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Frontend Development / Software Development

Web App Development Sans JavaScript, with Microsoft Blazor

In this tutorial, David Eastman dives into the JS-less world of Microsoft's Blazor, with a little help from a man in a shiny purple blazer.
Mar 11th, 2023 4:00am by
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Blazor is a Microsoft framework that encourages developers to “use the power of .NET and C# to build full-stack web apps without writing a line of JavaScript.”

Well, you had me at “without writing a line of javascript.” Sensible developers might well wonder if this is just blundering headlong into the juggernaut that is React. And comparisons between the two stacks were potentially not good for Microsoft, as they haven’t had a great record with modern web technology. But as Blazor can use WebAssembly (Wasm) to run in the browser, it should have an interesting future, so I thought I would drop in and see how it works. In this post, I’ll make sure Blazor follows standard expectations for web app development.

So, what do I expect to see as a reasonably experienced web stack developer?

  • Strong Visual Studio integration. After all, this is the shining star in the .NET firmament.
  • Some sort of clean template method for the HTML.
  • Either the ability to use Bootstrap or something with a similar modular nature for visual components.
  • A relatively painless loop between editing and seeing the result. This form of hot reloading is what you spend most of your time doing with web development.

First of all, I went through the introductory videos (there are 11 of them). This featured a man in a shiny purple blazer offering a “nickel tour”, but he did get stuck in very quickly. First of all, he installed a version of .NET, leaving me a little unsure whether my higher-number version was good or not.


I had never used the dotnet command on the command line, but it seemed a familiar way to start a new project with templates:


It looks somewhat different to the demo, but the Blazor project templates are already mentioned, which is reassuring.

Also, I was on an Apple Mac, which I was politely told should work just fine.


The result was a csproj file. We are then directed to open this in VS Studio 2019 (I have 2022).

Within, I see an Index.razor file:

This is pleasantly HTML with some obvious adaptions. (So technically, Razor is the server-side markup language, and is the bit doing the templating — hence the suffix.)

After some certificate admin, the app runs and directs me to a simple demo front end on my localhost:7075.

If you are familiar with Rails or Sinatra, you will recognize the @page directive in Index.razor as a route to handle HTTP requests — in this case, those requesting the root of the site.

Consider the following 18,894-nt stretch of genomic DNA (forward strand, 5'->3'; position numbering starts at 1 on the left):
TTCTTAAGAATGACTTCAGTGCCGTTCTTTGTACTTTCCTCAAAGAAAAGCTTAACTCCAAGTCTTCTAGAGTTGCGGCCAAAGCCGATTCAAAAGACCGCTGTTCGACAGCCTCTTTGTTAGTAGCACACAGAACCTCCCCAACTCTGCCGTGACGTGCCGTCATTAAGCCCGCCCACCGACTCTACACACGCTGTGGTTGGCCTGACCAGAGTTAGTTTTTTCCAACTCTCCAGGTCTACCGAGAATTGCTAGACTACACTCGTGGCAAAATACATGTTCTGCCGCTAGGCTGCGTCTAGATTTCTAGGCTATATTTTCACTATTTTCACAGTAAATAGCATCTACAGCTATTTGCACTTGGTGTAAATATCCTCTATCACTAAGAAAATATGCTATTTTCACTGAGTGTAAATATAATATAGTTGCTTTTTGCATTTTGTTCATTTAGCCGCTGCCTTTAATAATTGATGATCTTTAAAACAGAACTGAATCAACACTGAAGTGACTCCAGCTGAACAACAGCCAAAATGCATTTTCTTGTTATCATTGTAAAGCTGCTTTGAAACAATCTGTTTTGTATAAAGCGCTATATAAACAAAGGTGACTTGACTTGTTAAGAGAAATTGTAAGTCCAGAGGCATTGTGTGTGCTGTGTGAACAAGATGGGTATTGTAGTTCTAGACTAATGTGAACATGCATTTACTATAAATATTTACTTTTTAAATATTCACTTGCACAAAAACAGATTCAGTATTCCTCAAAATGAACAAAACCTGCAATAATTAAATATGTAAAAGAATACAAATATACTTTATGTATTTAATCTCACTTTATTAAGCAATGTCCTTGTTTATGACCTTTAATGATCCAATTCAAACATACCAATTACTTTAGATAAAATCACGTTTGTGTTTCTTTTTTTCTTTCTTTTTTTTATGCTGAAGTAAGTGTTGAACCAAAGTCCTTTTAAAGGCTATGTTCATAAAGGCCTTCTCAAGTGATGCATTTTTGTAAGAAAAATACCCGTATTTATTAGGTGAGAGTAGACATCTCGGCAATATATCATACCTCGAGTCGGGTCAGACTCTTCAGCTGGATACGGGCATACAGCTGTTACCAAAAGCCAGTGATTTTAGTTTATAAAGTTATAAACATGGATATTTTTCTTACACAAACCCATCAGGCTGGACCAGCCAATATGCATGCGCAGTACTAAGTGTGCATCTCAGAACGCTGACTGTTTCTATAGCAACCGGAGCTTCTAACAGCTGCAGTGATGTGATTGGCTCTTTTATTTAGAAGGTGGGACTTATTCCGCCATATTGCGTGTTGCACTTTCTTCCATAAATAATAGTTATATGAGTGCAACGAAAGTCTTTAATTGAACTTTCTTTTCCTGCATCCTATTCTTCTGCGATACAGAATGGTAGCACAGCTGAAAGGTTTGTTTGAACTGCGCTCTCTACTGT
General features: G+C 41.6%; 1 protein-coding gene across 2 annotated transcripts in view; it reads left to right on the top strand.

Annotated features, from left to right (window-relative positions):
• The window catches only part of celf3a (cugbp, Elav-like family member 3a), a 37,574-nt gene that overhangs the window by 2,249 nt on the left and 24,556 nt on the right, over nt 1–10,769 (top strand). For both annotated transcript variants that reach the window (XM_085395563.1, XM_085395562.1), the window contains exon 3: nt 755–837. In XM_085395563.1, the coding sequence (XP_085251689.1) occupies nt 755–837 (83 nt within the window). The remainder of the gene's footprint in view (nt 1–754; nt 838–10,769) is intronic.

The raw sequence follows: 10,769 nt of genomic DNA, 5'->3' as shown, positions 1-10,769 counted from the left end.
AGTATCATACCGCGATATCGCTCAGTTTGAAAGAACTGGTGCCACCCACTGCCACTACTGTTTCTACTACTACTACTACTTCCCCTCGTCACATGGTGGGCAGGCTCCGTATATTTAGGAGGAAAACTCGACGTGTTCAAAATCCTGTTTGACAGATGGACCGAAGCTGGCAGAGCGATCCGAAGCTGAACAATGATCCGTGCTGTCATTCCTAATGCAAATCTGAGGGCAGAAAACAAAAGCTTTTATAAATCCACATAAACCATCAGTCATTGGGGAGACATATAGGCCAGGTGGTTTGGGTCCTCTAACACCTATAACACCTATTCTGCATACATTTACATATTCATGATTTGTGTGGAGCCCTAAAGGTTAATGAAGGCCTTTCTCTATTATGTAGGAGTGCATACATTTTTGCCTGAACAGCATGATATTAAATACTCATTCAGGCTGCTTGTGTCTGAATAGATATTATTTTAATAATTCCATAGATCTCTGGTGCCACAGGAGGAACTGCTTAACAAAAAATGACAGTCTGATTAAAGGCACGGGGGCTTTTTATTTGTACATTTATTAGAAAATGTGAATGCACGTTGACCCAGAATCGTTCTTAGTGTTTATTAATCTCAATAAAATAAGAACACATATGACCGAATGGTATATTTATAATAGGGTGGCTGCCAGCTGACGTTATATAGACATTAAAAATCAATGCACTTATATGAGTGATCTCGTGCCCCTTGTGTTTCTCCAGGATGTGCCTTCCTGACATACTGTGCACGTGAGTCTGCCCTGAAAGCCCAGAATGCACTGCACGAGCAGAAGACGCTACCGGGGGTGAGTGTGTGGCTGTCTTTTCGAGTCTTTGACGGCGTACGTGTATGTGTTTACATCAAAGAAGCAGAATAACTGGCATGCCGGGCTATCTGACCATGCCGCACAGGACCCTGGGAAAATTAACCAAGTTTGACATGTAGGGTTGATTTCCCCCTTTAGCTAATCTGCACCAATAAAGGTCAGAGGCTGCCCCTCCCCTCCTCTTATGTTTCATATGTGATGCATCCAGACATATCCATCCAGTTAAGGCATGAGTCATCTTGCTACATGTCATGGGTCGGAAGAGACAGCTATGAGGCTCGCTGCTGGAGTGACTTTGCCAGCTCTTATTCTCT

Visual Studio helps me see that SurveyPrompt and PageTitle are clearly HTML interlopers, but that’s what we need. In fact, as the man in the purple jacket points out, there is already a SurveyPrompt.razor file within the shared directory. So we have a nice component architecture (or partial in something like Rails) and it is clear the parent passes the parameter Title into the mix:


So this already answers the template question I posed at the start. When you munge code and HTML together, every part has to compromise a bit — but this seems within reason. You can write code in C#, and pass values back and forth to the HTML quite easily. And the bottom code part is cleanly separated from the HTML in the example above.

I couldn’t hot reload on my Mac / Visual Studio / Chrome setup, although Mr Purple clearly did with his older VS, Edge and maybe IIS Express connection. For me, a new page was started if I attempted to make small changes. I’ll come back to this later, if I can. Otherwise, my mongrel setup worked out of the box — not something I would have bet on with Microsoft a decade ago.

It seems that a razor file can be used as a component or a page. While the purple man added the Counter component to the index page (much like the SurveyPrompt), Counter.razor sits inside the pages directory. And appears in the layout of the site:

So one would assume it had a “/Counter” route of some sort. And it does:


And indeed you can add routes at will on any page with the @page directive. Digging a little deeper, we can see how the routing pushes pages through a layout within the App.razor file:


Between the router plumbing, the reference to the current assembly and the 404 page not found warning, is the “MainLayout” argument. And yes, MainLayout.razor is another shared component:


And this indicates that some type of modular CSS, which looks decidedly Bootstrapish, is happily included.

So we have Visual Studio integration, components, pages and layouts. I’d say we are mainly good. The purple man in the video speaks the truth.

In the next post, I’ll go deeper into Blazor, and look at the nature of the beast beyond basic web development.

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